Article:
By Betsy Klein and Maegan Vazquez, CNN
The United States has assessed that North Korea tested a new intercontinental ballistic missile system in two of its recent launches, which American officials say is a “serious escalation” by Pyongyang.
The two ballistic missile tests were conducted on February 26 and March 4. They were not intended to demonstrate ICBM range or capability, but were “likely to evaluate this new system before conducting a test at full range in the future, potentially disguised as a space launch,” Pentagon press secretary John Kirby said in a statement on Thursday.
The new system, US officials have noted, was first unveiled during the Korean Workers Party parade in October 2020 and again at a defense exhibition in October 2021.
“The United States strongly condemns these launches, which are a brazen violation of multiple United Nations Security Council resolutions, needlessly raise tensions and risk destabilizing the security situation in the region,” Kirby said.
Kirby also underscored that “the United States is revealing this information publicly and sharing it with other allies and partners because we believe that the international community must speak in a united voice to oppose the further development and proliferation of such weapons by the DPRK.”
On a call with reporters earlier Thursday, a US official said the assessment on the missile system was made in coordination with South Korea and Japan, and the US has shared details with other allies and partners, including the United Nations. They also said President Joe Biden remains open to meeting with North Korean leader Kim Jong Un.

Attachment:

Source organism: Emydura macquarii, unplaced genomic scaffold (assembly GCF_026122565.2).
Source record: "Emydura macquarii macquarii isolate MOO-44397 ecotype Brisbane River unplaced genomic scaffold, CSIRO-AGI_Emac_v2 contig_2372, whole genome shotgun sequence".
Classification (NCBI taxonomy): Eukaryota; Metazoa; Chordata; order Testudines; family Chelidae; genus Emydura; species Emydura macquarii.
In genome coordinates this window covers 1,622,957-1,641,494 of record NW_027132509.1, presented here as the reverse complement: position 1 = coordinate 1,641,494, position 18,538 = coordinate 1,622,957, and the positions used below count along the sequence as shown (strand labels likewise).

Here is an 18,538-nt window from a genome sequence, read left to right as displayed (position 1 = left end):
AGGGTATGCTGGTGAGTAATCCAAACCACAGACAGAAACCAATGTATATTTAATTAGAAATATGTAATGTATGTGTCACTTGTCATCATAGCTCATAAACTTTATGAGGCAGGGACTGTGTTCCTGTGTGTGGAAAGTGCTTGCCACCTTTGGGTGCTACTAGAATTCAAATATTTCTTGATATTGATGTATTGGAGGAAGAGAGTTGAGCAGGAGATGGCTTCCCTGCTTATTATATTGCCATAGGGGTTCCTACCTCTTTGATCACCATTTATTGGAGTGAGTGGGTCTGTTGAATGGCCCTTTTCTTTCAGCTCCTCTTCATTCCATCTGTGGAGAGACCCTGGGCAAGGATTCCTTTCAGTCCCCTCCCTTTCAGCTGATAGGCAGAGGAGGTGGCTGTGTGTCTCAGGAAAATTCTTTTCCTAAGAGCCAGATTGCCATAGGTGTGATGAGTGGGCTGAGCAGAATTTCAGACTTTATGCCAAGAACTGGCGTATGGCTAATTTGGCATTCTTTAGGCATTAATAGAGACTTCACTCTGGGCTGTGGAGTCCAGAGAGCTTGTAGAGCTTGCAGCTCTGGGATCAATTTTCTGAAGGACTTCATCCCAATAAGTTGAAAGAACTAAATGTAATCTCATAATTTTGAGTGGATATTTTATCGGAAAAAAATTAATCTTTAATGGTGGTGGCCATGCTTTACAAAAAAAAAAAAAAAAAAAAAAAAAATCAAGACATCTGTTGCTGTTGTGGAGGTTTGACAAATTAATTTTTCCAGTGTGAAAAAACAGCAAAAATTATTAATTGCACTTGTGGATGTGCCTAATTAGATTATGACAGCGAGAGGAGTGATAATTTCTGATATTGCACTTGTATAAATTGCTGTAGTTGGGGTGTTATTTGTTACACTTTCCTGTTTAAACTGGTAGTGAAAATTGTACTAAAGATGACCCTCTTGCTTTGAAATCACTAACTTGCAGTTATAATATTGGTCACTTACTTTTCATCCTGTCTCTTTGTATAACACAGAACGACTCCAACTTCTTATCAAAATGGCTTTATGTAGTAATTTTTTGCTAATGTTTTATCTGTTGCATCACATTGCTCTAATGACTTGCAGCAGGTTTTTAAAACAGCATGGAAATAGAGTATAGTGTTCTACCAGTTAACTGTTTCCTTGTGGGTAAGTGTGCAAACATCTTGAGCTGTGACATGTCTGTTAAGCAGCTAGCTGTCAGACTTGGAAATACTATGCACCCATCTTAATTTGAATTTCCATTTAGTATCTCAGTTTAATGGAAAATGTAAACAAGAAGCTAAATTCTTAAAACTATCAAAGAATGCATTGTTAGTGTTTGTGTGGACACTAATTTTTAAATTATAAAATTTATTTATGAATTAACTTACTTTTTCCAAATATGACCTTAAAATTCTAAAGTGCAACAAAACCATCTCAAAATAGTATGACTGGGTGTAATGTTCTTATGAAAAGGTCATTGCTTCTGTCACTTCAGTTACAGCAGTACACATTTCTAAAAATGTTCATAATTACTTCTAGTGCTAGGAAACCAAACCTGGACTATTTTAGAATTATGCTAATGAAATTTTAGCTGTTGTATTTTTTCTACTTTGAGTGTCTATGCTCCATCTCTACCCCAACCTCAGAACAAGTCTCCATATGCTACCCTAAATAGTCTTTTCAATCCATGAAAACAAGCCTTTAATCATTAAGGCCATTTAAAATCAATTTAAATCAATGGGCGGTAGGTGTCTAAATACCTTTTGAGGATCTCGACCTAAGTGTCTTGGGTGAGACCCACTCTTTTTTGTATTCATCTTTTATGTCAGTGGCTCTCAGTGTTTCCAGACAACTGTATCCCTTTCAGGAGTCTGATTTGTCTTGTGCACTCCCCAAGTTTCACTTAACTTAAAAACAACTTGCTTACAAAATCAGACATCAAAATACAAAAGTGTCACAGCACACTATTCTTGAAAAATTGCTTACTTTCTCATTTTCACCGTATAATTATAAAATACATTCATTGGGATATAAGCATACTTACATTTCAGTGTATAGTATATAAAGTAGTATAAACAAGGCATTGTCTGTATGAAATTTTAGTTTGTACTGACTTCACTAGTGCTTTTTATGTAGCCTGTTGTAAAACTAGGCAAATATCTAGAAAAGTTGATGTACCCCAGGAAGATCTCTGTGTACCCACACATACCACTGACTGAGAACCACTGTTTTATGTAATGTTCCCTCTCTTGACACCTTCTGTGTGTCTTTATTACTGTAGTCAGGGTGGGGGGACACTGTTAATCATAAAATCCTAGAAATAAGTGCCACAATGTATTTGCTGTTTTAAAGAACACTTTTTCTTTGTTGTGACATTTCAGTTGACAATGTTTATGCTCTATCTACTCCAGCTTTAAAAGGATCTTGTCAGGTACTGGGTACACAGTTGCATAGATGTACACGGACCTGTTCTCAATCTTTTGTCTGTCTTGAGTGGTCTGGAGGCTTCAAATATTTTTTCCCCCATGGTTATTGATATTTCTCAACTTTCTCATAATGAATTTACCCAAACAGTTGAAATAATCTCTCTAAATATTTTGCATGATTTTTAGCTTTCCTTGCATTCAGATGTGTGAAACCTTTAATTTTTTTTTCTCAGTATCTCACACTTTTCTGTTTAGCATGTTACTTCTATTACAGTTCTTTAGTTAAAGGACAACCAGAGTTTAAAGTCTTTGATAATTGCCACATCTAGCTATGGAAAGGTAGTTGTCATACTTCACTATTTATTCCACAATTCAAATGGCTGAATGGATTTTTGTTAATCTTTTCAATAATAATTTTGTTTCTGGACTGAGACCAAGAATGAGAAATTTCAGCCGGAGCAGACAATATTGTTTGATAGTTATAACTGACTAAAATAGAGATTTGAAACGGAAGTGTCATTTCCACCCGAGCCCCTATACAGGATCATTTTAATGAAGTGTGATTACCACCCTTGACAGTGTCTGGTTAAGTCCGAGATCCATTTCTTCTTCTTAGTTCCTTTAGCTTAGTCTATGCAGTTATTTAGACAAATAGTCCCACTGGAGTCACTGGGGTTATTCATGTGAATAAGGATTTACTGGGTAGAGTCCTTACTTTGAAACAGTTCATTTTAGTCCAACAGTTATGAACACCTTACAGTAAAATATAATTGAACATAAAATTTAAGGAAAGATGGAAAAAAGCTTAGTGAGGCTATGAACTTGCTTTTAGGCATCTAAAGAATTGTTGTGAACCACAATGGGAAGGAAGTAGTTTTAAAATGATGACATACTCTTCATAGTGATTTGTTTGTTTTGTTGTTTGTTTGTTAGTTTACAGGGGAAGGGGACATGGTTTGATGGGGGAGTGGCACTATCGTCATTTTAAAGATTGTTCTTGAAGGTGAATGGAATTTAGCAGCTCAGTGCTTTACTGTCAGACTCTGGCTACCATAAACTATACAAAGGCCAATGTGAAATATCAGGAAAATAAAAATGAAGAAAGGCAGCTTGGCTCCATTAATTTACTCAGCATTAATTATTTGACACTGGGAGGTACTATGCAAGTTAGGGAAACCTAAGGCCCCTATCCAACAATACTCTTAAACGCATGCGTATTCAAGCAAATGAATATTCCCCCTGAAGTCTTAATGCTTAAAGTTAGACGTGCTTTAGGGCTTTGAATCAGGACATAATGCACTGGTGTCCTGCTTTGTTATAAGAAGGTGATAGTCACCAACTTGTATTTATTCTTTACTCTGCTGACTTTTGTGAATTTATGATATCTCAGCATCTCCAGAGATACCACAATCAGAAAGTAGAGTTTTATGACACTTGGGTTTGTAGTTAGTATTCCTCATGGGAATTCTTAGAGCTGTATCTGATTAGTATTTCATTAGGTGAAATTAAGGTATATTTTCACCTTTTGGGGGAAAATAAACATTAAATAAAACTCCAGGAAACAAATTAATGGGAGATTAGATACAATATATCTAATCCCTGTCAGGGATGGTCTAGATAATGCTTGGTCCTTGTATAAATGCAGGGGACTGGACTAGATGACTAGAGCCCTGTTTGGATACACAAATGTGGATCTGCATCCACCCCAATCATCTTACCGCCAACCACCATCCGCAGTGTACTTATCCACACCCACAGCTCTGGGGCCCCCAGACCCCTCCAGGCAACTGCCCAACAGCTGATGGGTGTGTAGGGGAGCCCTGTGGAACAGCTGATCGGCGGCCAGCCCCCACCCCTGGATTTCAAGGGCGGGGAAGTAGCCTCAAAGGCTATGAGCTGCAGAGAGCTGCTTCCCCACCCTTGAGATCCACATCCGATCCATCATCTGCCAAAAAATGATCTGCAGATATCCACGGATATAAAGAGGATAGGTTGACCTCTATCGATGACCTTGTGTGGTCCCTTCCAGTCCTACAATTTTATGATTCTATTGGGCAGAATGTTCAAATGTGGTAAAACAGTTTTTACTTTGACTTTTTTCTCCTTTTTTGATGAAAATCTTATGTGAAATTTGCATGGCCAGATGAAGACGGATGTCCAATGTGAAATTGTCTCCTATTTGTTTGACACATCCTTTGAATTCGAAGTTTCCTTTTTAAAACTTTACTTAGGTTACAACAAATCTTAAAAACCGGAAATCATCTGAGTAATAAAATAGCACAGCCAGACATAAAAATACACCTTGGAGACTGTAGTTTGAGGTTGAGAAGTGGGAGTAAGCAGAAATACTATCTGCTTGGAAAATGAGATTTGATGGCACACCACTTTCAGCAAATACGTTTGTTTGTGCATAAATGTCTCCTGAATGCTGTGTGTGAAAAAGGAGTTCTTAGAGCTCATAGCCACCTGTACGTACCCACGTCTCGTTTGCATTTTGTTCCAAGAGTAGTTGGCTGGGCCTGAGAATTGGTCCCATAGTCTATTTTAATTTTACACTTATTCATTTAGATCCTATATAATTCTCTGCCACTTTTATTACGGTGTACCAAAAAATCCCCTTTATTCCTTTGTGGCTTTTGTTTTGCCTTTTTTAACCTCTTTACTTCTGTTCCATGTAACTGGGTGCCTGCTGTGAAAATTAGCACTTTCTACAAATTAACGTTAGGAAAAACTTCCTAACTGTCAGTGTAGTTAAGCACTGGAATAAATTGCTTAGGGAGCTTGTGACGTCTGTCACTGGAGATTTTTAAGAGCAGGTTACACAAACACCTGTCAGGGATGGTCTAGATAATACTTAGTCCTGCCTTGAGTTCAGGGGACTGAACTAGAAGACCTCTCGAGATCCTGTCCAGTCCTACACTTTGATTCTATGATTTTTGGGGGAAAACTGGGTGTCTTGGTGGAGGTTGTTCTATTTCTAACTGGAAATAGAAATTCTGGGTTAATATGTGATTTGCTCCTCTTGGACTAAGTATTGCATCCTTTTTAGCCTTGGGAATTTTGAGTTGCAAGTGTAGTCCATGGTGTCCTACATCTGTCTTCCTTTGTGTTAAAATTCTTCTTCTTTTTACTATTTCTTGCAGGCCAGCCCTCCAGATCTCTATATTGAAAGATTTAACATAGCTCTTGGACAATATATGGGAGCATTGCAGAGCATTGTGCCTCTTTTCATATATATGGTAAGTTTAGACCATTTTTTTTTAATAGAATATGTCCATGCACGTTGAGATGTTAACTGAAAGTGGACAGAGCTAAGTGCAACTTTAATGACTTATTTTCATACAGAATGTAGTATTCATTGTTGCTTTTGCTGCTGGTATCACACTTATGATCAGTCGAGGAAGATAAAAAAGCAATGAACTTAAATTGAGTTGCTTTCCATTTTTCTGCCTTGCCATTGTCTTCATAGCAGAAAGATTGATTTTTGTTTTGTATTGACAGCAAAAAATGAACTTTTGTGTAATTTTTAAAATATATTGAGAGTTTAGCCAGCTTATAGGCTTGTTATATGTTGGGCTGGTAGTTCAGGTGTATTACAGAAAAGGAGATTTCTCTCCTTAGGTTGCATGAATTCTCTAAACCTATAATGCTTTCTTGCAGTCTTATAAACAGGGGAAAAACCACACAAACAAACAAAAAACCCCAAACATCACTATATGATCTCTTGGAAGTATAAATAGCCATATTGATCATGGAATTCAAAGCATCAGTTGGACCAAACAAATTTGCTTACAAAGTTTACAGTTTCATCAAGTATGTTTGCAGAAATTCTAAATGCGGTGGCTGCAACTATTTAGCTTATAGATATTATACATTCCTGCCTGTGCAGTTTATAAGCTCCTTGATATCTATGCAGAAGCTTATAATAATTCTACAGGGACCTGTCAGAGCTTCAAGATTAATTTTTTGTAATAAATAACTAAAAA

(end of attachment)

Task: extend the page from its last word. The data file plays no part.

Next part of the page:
The US Indo-Pacific Command announced Wednesday that the US is intensifying “intelligence, readiness and surveillance collection activities” related to North Korea following the recent missile launches.
The move is a signal from the Biden administration that it needs to strengthen its military posture to ensure the US and allies in the region like South Korea and Japan are protected against North Korea’s missile tests.
The command said they have “ordered intensified Intelligence, Surveillance, and Reconnaissance collection activities in the Yellow Sea, as well as enhanced readiness among our ballistic missile defense forces in the region.”
Pressed by CNN, the US official on Thursday declined to elaborate on those “enhanced readiness” measures.
On Friday, the Department of Treasury is expected to announce “new actions to help prevent the DPRK from accessing foreign items and technology that enable it to advance prohibited weapons programs,” the official said, adding that “there will be a range of further actions in the coming days.”
Though the Biden administration has publicly condemned the tests, they have not made any public changes to force readiness or posture in the region until now. The US has acknowledged that the tests have occurred in past instances, but, as recently as February, the US said the tests were not a threat.
This story has been updated with additional information.
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CNN’s Ellie Kaufman and Barbara Starr contributed to this report.